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D.R.A.G.O.N. Force logo

D.R.A.G.O.N. Force D RAGON Force (Drastic Response Assault Group Operations Network) is a solitaire wargame that puts you in command of a small, special operations force set in the present day, with a variety of missions throughout the world. There are 14 members in your team and for each mission you command seven of them. During the missions some may be killed, they will not be replaced, so careful man management is paramount. Others may become prisoners of war, although they can be rescued later. You are given a selection of 12 missions played as a training scenario (so casualties taken will not be real, for example) or you can commit yourself to the real thing. After the mission selection, you receive a short on-screen briefing – time allotted, background and objectives of the assignment. Missions include rescuing hostages, disrupting and destroying an enemy camp and finding a downed helicopter pilot.

Each member of your force has a range of specialities including anti-tank, close combat, demolition, machine-gunner, medic, scout and sharpshooter. They also include a number of abilities or skills – awareness (helps to spot targets), intensity (help accuracy, sight objectives such as hostages, aids wound healing, etc), guts vitality (his general well-being), strength and luck. You can change the name and nationality of any member ofthe squad.

A positive aspect of the mission design is that role-playing aspects link missions toegether, each active man increasing his personal attributes after a mission and gaining possible promotions.
A detailed weapon selection screen is offered for each member's main load (primary weapon), secondary load (backup), and extra loads such as grenades or additional ammo. Each member has a number of "load points" determining the number and type of weapons carried. Each of the 20 weapons are rated for ammo, load points, range effects, hit chance and suppression effect. Some of the ratings given in the 36-page manual for each weapon appear to be rather wayward at first glance. And technical areas are not explained properly – deteriorating accuracy due to greater range is not mentioned, for example.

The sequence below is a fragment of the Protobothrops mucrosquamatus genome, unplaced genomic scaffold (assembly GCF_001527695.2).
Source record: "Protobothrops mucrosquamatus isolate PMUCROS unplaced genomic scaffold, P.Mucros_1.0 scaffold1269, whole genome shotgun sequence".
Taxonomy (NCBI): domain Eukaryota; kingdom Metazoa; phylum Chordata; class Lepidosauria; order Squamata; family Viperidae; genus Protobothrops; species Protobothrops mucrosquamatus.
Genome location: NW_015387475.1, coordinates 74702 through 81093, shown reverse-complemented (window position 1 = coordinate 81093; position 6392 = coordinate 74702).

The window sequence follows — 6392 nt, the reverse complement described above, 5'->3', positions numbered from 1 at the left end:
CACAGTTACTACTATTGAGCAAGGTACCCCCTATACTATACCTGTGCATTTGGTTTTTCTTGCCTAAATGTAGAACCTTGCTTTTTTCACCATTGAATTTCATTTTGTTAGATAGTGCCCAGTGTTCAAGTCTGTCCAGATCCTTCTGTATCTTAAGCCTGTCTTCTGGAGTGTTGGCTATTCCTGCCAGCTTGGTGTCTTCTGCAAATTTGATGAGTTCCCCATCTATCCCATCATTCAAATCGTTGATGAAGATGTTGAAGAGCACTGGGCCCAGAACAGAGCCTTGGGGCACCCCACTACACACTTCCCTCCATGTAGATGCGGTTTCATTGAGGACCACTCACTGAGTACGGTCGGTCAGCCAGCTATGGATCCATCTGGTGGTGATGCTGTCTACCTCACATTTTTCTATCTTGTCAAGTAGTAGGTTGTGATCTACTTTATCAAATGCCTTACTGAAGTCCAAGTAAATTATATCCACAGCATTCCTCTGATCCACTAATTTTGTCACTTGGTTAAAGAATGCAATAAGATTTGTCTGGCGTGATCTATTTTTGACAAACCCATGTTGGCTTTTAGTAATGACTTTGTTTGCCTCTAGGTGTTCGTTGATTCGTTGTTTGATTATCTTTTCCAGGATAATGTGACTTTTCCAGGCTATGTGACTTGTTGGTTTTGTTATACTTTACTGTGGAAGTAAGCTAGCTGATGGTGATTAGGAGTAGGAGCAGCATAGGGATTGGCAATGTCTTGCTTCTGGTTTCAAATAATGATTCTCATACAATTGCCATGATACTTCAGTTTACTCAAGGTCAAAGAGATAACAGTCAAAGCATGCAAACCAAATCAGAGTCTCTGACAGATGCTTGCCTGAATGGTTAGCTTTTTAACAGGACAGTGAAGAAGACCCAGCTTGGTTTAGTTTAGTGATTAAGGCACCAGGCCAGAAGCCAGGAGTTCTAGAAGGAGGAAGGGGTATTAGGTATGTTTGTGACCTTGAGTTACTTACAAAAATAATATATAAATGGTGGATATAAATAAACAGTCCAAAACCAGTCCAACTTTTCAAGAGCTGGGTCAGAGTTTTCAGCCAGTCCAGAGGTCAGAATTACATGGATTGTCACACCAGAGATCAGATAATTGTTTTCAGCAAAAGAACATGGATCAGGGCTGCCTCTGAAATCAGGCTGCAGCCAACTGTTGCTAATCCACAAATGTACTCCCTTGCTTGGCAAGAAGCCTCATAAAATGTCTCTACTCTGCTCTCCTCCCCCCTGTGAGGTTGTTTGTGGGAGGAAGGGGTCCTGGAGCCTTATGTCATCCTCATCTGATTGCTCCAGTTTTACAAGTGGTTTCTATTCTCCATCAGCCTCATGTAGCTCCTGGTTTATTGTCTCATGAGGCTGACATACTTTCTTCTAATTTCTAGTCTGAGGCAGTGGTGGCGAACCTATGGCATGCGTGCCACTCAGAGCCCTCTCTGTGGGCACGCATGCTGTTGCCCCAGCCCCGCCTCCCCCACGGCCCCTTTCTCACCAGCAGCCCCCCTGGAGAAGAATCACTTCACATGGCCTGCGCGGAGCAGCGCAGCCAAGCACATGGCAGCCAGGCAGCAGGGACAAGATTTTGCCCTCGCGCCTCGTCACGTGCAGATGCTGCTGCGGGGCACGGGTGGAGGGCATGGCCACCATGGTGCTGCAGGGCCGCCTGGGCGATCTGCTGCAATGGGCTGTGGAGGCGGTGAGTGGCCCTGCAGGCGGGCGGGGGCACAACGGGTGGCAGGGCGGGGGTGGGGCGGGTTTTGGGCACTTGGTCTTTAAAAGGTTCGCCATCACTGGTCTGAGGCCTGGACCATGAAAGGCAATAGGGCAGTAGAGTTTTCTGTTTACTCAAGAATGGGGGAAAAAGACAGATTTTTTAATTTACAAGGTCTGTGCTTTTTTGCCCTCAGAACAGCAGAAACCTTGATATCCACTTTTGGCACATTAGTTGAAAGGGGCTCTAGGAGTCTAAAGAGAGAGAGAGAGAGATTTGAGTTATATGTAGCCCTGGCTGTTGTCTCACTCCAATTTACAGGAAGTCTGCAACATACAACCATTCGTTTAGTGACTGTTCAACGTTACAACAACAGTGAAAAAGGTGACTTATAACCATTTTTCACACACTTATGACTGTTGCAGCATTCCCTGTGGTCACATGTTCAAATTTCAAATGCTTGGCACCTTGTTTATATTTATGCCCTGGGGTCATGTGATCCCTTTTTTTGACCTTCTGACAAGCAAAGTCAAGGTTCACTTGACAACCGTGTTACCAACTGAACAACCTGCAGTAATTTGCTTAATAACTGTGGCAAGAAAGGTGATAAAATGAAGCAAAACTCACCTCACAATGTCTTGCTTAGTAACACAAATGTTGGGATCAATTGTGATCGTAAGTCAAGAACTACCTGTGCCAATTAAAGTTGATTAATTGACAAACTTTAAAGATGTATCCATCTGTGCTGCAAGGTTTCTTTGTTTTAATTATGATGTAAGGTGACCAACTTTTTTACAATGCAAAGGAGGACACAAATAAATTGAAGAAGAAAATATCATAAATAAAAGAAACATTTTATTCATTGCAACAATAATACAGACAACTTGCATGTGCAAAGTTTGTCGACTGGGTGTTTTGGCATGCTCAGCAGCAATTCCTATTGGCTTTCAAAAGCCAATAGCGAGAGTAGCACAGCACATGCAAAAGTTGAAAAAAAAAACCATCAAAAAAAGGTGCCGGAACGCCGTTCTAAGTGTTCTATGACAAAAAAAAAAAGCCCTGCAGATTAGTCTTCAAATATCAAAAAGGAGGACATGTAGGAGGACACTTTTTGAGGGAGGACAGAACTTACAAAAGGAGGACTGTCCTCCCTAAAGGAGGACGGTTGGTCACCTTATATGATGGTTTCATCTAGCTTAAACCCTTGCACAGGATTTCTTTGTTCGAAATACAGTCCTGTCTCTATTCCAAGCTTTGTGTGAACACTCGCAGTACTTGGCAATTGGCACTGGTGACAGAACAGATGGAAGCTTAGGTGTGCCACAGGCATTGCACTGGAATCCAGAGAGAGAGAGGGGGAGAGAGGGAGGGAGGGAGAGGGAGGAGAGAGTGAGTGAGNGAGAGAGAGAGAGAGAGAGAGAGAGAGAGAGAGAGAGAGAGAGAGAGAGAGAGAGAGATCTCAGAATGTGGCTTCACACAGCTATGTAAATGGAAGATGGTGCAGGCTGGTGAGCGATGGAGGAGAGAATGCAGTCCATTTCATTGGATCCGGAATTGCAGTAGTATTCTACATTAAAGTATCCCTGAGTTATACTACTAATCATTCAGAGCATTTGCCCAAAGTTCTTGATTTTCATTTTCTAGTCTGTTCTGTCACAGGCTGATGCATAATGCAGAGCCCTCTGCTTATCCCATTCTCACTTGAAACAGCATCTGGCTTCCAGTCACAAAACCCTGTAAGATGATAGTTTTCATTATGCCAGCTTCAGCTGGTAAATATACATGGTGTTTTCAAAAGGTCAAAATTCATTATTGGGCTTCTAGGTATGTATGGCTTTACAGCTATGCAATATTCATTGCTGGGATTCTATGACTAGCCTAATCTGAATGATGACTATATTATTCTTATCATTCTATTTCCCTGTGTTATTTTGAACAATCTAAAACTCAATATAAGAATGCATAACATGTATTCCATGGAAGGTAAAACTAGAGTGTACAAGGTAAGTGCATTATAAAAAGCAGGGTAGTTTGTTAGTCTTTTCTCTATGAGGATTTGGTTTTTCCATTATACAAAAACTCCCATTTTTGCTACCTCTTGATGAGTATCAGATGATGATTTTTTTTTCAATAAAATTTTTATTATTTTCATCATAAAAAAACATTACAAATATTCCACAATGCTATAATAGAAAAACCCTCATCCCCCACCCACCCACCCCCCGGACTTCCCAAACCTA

However, I've a feeling that more variables have been programmed into weapon performance than is noted because no noticeable design errors appeared to support the dubious manual figures – each weapon performing roughly as expected.

You start each mission on a look-down map display with differing terrain types which has been integrated with some realistic line-of-sight calculations, your team being assembled at a drop zone. Up to five orders van be given to each man per turn. They are many and varied including a Move To command, Carry Wounded, Fire At Will (combat includes a good variety of sound effects) and Heal.
You can interrupt the play at different levels – until an event occurs or until ordered by the player. The game ends when you are killed off, taken hostage or you call for a chopper to take you out. You can do this at any time.

I thoroughly enjoyed Dragon Force, from Roger Damon, a man respected for his WW2 squad level game Field of Fire from American software house, Avalon Hill. His pedigree shines though in this Interstel release resulting in a classy (despite the appalling intro music) and challenging game that will keep you glued to your monitor. I would have liked to have seen a little more variation in mission locations and terrain. However, maybe we will see this in one of the forthcoming scenario disks. How about some inner city, street fighting missions, Interstel?
Paul Rigby

Amiga Computing, Volume 3, number 3, August 1990, p.51

Dragon Force
£24.99
Interstel
Strategy 13 out of 15
 
Graphics 12 out of 15
 
Gameplay 13 out of 15
 
Value 12 out of 15
 
Overall - 82%


D.R.A.G.O.N. Force logo

INTERSTEL £29.99 * Mouse

T D.R.A.G.O.N. Force he Drastic Response Assault Group Operations Network are in town and they mean business. These boys are a crack group of commandos 14 strong working for all the good nations of the world in a bid to stamp out terrorism. Guess what – you're in charge of the whole bunch.
This is a single-player tactical skirmish wargame featuring some dozen missions that can be played in any order. For any mission only seven of the bunch can be selected, so the first thing to do is get the mission briefing. Pick carefully to get the best men, because they are all specialists in different areas including demolition work, handling nasty great machine guns and close combat.